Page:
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12 Beauty Product Chemicals to Avoid

Thursday, 11 November 2010 07:50 AM

No one wants a lipstick laden with toxic chemicals. Wondering what to look for on the label? Here is a list of 12 of the worst offenders, according to Canadian researchers.

In the spring of 2010, The David Suzuki Foundation, a charitable Canadian group dedicated to environmental conservation and education, invited 6,200 Canadians to participate in an online survey about toxic ingredients in cosmetics. Participants were asked to check ingredient lists for 12 sets of chemicals (listed below), linked to health and environmental concerns, including cancer, reproductive disorders, asthma, and severe allergies. Around 12,500 personal care products were included in the survey.

Findings showed that 80 percent of products reportedly contained at least one of the 12 chemicals, and more than half of the products reported contained multiple ingredients from the worst-offender list. In addition, participants were unable to locate ingredient lists on more than 1,000 products.

12 Worst Offenders in Personal Care Products:
1. BHA and BHT — Used in moisturizers and makeup, these preservatives may cause cancer and are harmful to fish and other wildlife.
2. Coal tar dyes (p-phenylenediamine and colors listed as "Cl" followed by 5 digits) — Used in hair dyes and cosmetics, these dyes are potential carcinogens and can be contaminated with heavy metals.
3. DEA, cocamide DEA and lauramide DEA — Used in creamy and foaming products, like moisturizers and shampoos, DEAs have been linked to cancer.
4. Dibutyl phthalate — Used as a plasticizer in some nail care products, this is a suspected endocrine disruptor and reprodutive toxin.
5. Formaldehyde-releasing preservatives (DMDM hydantoin, diazolidinyl urea, methenamine, quarternium-15 and sodium hydroxymethylglycinate) — Found in cosmetics, these are said to slowly release cancer-causing formaldehyde in small amounts.
6. Paraben, methylparaben, butylparaben and propylparaben — Used as preservatives, parabens are reported to interfere with male reproductive functions.
7. Fragrance or Perfume — Artificial fragrances used in all kinds of cosmetics can trigger allergic reactions, asthma, and some are linked to cancer.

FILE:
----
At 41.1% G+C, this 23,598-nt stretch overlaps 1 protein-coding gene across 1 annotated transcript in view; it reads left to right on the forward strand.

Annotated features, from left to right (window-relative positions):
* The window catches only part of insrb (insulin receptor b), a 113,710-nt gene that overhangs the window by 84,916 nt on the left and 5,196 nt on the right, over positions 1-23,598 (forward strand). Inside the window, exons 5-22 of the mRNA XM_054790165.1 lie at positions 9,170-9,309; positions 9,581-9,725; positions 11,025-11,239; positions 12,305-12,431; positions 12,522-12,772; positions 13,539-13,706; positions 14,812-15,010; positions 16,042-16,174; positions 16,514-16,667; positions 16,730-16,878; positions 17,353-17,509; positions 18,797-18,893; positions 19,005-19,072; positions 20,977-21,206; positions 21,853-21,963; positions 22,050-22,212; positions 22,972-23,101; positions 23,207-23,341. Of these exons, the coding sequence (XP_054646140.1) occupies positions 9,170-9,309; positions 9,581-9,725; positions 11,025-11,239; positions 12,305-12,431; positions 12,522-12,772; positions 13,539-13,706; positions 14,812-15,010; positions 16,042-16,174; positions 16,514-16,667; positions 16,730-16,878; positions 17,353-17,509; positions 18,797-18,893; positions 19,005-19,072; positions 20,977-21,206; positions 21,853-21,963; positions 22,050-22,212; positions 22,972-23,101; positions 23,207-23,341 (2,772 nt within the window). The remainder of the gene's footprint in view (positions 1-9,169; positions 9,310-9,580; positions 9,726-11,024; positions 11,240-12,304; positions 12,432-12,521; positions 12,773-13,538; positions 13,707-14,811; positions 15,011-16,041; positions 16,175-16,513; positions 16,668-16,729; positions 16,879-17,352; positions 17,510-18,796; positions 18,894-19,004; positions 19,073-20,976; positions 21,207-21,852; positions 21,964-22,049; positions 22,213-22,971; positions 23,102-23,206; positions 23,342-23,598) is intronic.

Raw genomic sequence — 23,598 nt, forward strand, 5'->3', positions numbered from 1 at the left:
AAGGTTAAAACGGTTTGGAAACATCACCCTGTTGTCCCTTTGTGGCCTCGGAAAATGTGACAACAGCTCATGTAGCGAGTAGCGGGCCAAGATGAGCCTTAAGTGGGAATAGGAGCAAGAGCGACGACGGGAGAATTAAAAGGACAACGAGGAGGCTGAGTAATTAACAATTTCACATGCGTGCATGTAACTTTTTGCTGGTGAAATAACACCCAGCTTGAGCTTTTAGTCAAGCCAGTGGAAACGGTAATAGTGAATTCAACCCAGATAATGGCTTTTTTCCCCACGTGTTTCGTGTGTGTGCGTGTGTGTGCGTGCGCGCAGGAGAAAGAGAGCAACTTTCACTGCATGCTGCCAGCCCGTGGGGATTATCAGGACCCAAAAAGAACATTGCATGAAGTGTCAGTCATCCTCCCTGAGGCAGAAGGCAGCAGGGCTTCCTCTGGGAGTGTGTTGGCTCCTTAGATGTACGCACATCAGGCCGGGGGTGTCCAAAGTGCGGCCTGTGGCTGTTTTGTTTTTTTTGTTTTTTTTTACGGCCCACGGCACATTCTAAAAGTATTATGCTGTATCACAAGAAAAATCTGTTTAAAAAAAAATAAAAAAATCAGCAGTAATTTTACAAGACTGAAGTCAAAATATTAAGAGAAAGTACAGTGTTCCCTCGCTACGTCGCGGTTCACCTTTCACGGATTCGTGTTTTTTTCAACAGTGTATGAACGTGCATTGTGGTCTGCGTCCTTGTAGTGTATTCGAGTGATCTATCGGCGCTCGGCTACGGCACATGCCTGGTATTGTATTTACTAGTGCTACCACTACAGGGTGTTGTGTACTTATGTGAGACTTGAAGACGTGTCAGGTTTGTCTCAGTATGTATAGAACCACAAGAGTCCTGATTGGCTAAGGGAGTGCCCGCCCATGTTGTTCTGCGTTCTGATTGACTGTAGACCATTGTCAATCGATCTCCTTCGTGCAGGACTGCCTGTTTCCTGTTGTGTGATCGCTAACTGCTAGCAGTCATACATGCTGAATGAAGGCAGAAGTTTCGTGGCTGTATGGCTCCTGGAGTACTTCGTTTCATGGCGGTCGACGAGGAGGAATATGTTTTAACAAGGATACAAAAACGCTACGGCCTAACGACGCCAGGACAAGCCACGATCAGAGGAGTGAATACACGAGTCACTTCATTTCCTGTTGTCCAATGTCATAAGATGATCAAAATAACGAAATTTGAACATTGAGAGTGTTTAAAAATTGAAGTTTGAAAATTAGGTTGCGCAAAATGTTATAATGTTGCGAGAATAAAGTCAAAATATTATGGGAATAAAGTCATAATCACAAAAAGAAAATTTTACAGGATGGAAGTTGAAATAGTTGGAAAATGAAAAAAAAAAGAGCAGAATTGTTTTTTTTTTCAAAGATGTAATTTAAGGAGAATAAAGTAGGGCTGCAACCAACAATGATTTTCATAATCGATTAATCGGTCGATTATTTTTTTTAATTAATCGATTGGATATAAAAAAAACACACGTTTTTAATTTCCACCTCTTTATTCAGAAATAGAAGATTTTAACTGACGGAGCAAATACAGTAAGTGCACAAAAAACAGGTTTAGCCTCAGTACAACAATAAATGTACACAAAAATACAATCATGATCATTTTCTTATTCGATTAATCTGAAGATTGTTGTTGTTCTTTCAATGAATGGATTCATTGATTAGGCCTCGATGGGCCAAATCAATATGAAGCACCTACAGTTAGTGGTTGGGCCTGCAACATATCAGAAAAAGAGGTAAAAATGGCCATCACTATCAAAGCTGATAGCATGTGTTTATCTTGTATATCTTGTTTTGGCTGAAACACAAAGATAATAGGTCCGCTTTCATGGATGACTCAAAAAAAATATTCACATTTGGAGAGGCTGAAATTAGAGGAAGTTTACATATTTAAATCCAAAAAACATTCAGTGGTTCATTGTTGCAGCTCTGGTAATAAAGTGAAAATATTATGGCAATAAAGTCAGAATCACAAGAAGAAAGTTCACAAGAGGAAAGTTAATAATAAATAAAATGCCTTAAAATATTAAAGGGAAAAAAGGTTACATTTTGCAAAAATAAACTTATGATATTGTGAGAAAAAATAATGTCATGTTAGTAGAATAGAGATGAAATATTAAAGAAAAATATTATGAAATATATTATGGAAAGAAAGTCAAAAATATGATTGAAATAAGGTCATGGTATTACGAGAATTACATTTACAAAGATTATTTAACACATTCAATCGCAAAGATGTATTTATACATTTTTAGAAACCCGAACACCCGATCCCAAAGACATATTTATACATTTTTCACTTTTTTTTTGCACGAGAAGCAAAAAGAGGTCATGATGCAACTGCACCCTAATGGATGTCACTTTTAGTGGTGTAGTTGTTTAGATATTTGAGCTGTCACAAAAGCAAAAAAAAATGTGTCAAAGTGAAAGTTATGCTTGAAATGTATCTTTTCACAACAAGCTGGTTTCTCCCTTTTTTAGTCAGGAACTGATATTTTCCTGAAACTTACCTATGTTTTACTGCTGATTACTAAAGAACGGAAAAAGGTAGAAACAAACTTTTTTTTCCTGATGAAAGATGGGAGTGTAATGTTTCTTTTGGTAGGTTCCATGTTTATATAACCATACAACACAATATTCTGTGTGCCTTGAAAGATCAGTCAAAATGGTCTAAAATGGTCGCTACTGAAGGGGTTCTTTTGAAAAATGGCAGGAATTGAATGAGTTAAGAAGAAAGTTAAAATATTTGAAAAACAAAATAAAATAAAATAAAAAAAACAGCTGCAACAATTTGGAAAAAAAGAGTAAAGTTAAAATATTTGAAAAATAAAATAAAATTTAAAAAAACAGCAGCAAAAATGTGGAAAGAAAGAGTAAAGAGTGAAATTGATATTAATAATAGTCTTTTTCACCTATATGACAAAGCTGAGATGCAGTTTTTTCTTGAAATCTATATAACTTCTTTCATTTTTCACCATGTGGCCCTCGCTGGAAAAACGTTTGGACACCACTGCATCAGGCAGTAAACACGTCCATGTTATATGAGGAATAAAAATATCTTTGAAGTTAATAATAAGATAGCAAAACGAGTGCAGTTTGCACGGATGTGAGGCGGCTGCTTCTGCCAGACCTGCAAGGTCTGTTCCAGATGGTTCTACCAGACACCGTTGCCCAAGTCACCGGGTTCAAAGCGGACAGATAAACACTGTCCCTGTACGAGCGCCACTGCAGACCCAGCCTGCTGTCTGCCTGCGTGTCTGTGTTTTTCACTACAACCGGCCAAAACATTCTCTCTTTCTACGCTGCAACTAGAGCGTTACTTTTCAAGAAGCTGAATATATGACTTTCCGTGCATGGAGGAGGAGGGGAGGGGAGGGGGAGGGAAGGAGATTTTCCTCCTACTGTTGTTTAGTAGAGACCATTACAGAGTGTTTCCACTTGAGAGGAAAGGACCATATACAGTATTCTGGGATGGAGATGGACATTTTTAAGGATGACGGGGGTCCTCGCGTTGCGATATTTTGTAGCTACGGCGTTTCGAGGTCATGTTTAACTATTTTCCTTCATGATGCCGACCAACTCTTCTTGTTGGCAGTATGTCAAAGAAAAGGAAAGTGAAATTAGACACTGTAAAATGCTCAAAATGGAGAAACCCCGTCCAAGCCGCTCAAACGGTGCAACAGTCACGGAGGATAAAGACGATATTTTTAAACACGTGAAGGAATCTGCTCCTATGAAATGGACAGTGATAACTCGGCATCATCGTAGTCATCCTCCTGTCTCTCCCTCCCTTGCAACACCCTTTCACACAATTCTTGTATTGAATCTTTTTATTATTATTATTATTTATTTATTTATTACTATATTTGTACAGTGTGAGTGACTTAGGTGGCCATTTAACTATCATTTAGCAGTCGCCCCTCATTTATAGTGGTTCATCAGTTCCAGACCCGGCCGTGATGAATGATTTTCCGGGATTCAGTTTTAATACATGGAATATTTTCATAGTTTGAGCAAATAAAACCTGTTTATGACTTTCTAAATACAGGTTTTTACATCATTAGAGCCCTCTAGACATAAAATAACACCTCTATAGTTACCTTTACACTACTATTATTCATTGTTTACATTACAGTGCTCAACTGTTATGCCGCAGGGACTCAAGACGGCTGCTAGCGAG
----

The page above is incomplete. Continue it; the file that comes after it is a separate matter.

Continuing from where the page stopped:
8. PEGs — Used as a cream base for some cosmetics, these can be contaminated with 1,4-dioxane, which is linked to cancer.
9. Petroleum jelly — Used in hair products, lip balms, moisturizers, and lipsticks, this petroleum product can be contaminated with polycyclic aromatic hydrocarbons, which may cause cancer.
10. Siloxanes (cyclotetrasiloxane, cyclopentasiloxane, cyclohexasiloxane and cyclomethicone) — Used to soften, smooth and moisten, these appear in a variety of cosmetics and are suspected endocrine disruptors and reproductive toxins.
11. Sodium laureth sulfate — Used in foaming cosmetics like shampoos, cleansers, and even toothpaste, this can be contaminated with 1,4-dioxane, which is linked to cancer.
12. Triclosan — The controversial antibacterial agent may contribute to antibiotic resistance in bacterial strains.

The foundation states that loopholes in Canada's cosmetic ingredient labeling requirements result in incomplete ingredient lists on many products. Notably, manufacturers are not required to disclose specific fragrance ingredients on the product label. "Instead, the generic term 'perfume' is listed, representing a mysterious mixture of potentially dozens of chemicals," states the foundation's website.

While the list shares some commonalities with the U.S.-based Teens for Safe Cosmetics' version called The Dirty Thirty, it highlights some ingredients not included, such as siloxanes. Interestingly, some of the products found on Canadian labels, such as coal tar dyes, are reported to be banned there. The EU employs tighter restrictions on toxic chemicals, such as banning petroleum jelly and lead, compared to North America.

Copyright AFP/Relaxnews

© HealthDay

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No one wants a lipstick laden with toxic chemicals. Wondering what to look for on the label? Here is a list of 12 of the worst offenders, according to Canadian researchers.
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Thursday, 11 November 2010 07:50 AM
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